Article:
For a moment upon seeing this 1972-ish Chevrolet 3/4 ton with Colorado plates, I couldn’t help but wonder if it was an intrepid CC reader heading to the meet-up in Detroit.
Whoever this adventuresome soul is, he was prepared for anything. With a bed full of tools and a gas-powered generator, he was equipped to do nearly any repair on his old Chevrolet. But something tells me that fine-looking Chevrolet got to wherever it was going with nary a hiccup.
These are likely a rare sight on the Interstates these days.
Are those wheelcovers from a Ford truck out of the early 80s? It is hard to tell, but those don’t look like any Chevy/GMC parts I am familiar with.
Yep, those hubcaps are from a Ford.
Definitely not GM wheel covers but macht nichts, it is still a handsome truck. It wears its 40+ years of patina well.
I remember when we saw that guy, it put into perspective for us just how few actually “old” cars we saw in the rural areas between large metropolitan ones and how much they stood out. Very few people rely on older cars for longer distances away from home.
I noticed that he has the window open and elbow out, because that was a very hot weekend and I was sweating away in my VW heading for Detroit.
Window open, elbow out and a long-sleeved shirt!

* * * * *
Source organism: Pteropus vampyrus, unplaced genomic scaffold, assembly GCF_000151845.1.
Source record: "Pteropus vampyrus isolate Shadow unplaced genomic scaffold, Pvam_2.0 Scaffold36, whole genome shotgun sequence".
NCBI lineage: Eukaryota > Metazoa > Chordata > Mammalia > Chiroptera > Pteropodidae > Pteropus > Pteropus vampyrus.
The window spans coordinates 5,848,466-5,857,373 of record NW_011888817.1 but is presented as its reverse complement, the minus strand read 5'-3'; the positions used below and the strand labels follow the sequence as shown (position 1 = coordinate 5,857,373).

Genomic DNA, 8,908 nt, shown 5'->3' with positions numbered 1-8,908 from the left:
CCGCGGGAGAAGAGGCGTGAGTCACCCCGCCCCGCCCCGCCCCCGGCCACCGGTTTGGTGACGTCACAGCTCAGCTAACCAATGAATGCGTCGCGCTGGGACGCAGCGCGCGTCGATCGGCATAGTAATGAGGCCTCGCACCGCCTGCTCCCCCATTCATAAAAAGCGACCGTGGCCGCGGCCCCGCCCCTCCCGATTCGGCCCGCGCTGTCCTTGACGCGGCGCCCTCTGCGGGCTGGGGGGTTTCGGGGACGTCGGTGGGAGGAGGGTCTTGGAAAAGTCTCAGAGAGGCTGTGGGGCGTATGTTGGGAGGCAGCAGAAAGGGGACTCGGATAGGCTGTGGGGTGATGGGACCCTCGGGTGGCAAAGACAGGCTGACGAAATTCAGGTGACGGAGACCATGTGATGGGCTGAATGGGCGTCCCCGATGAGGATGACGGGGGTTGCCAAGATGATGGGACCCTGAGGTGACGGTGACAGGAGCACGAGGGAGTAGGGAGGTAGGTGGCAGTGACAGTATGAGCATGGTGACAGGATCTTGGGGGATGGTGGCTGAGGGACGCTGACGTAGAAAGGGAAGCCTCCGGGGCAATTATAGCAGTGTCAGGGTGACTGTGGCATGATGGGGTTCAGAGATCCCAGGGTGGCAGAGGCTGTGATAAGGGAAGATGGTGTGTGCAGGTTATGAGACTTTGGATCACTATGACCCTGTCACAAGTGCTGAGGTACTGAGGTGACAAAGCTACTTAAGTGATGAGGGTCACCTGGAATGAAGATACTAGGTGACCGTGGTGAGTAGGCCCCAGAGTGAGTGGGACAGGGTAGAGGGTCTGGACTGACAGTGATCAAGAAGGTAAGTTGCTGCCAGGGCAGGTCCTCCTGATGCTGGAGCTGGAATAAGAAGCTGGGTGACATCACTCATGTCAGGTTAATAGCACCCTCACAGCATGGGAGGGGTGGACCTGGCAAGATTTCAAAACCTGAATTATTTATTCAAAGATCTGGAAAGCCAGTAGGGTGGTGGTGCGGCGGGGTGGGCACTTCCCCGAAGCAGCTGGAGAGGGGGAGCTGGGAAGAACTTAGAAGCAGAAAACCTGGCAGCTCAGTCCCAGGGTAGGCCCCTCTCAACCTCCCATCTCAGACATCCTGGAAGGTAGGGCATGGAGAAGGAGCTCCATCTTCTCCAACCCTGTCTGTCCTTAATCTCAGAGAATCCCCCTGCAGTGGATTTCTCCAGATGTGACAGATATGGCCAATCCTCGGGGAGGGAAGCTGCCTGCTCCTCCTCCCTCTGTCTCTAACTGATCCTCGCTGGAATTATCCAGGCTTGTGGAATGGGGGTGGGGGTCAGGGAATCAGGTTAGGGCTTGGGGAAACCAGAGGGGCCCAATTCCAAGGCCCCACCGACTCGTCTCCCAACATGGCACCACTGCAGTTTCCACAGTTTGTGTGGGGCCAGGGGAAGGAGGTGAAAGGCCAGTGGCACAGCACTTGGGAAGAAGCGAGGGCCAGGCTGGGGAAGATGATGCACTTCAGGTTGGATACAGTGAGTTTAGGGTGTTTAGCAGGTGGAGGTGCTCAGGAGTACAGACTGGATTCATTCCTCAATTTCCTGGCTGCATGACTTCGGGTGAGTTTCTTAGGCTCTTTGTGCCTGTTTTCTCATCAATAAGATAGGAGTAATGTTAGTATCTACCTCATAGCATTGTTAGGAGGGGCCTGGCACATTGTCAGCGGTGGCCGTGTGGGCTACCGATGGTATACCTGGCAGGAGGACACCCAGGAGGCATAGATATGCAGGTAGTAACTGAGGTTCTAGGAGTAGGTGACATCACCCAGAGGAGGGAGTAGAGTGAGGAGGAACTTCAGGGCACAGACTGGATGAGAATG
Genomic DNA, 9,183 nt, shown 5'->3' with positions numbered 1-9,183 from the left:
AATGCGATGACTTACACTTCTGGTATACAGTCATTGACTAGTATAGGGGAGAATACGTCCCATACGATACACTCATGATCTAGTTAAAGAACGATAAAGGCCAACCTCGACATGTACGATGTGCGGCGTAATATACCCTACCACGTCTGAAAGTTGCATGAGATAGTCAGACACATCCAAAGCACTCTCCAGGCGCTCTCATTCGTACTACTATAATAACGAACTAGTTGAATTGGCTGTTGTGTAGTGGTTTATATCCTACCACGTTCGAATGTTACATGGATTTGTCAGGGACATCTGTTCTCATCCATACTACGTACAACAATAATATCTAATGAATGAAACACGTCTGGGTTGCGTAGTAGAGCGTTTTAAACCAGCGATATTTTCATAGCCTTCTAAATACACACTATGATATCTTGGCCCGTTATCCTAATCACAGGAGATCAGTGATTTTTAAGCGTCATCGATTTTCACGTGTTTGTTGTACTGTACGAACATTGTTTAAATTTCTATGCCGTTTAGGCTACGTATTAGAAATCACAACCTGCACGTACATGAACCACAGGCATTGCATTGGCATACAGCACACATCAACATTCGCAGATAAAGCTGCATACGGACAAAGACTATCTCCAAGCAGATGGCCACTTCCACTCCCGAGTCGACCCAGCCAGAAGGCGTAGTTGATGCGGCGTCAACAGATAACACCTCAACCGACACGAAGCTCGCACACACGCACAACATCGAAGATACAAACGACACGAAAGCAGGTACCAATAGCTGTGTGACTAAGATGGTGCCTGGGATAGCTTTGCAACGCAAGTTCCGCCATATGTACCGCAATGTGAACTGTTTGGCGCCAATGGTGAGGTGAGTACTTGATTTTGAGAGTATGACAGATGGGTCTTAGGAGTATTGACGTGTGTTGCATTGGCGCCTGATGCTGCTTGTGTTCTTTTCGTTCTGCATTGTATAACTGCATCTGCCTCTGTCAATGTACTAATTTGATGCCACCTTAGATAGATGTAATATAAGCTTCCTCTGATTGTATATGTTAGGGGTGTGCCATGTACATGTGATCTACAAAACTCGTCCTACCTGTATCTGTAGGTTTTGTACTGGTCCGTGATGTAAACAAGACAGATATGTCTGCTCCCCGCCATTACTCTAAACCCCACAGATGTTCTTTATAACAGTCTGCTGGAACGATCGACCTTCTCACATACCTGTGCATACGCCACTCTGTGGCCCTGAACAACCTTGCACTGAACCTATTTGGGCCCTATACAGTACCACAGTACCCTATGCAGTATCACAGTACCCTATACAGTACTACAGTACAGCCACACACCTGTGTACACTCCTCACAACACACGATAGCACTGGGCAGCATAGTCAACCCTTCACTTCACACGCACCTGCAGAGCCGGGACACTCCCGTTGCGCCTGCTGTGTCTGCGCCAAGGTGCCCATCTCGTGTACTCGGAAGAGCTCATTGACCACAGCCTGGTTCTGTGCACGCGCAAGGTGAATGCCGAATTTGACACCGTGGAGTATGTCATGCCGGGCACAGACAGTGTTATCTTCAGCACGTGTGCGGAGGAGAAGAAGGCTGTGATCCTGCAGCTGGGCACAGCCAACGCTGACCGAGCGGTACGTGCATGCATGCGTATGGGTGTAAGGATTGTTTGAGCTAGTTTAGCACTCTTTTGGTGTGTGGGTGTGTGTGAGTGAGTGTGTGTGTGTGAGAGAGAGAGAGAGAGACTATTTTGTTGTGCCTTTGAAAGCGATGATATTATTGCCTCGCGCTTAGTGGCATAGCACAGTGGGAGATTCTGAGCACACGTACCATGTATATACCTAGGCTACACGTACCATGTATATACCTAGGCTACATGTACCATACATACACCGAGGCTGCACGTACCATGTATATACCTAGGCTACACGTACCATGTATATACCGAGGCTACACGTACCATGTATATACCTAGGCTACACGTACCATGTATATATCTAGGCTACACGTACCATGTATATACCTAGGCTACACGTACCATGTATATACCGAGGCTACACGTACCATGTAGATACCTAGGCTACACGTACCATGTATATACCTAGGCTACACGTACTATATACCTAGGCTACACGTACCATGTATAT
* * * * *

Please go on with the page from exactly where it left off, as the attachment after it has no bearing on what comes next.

Those side marker lights indicate to me that this is a GMC pickup. At least the way I remember it. Could be wrong. Been a while.
It is a Chevy truck
If you look closely at the tailgate it says Chevrolet. It is faded but you can still see the stamped letters.
There are two GM trucks of this vintage around the corner from my house. Firstly, a very original looking and in rather good condition for its age turquoise GMC Custom Camper, which the family that lives there has had for years. Then over the holidays a red early 1970s Chevy pickup showed up. The Chevy has bigger wheels than the other and looks to be four-wheel-drive. I don’t know enough about these trucks to know if it’s been modified or if GM offered a factory 4×4 with bigger wheels back then.
I think those lights were on both Chvy and GMC, depending on year. The truck appears to be a ‘Longhorn’ 8.5′ bed model. Those usually have a Dana rear axle with leaf springs, most of the Chevys these years had an Eaton axle with coil springs.
I’ve pondered why the trucks used both Spicer (Dana) and GM’s own (HO72 type) axle without obvious rhyme nor reason to the choice.
My speculation is that it was either for the Spicer’s wider range of ratio options (the GM carrier only offered a few choices) or Spicer’s “posi” unit. It seems like many (maybe all?) GM trucks equipped with Spicer axle had a posi differential.
Maybe the Spicer rear use started as a necessity to sync Spicer 4×4 front diffs of ratios that were not covered by the GM-built rear axle?
In ’67, GMC used Spicer and Chevy used Corporate or Eaton rear axles. Except for their panels and Suburbans, GMC had leaf springs in the rear, Chevy had trailing arms and coils. In later years, coils became optional on GMC’s, leafs became optional on Chevy’s. Rule of thumb was leaf spring Spicer, coil spring Corporate or Eaton. As near as I can figure, that seems to have been GM’s intent, but there were exceptions. I did once see a 3/4 ton Chevy with a Spicer 60 and coil springs, so maybe there were some supply issues from time to time. ’67-’72, all 4X4’s used Spicer 44 front axles, but many Chevy 4X4’s had Corporate or Eaton rears.
Yes, many of these trucks with Spicer rear axles had ‘posi’, my ’67 GMC included.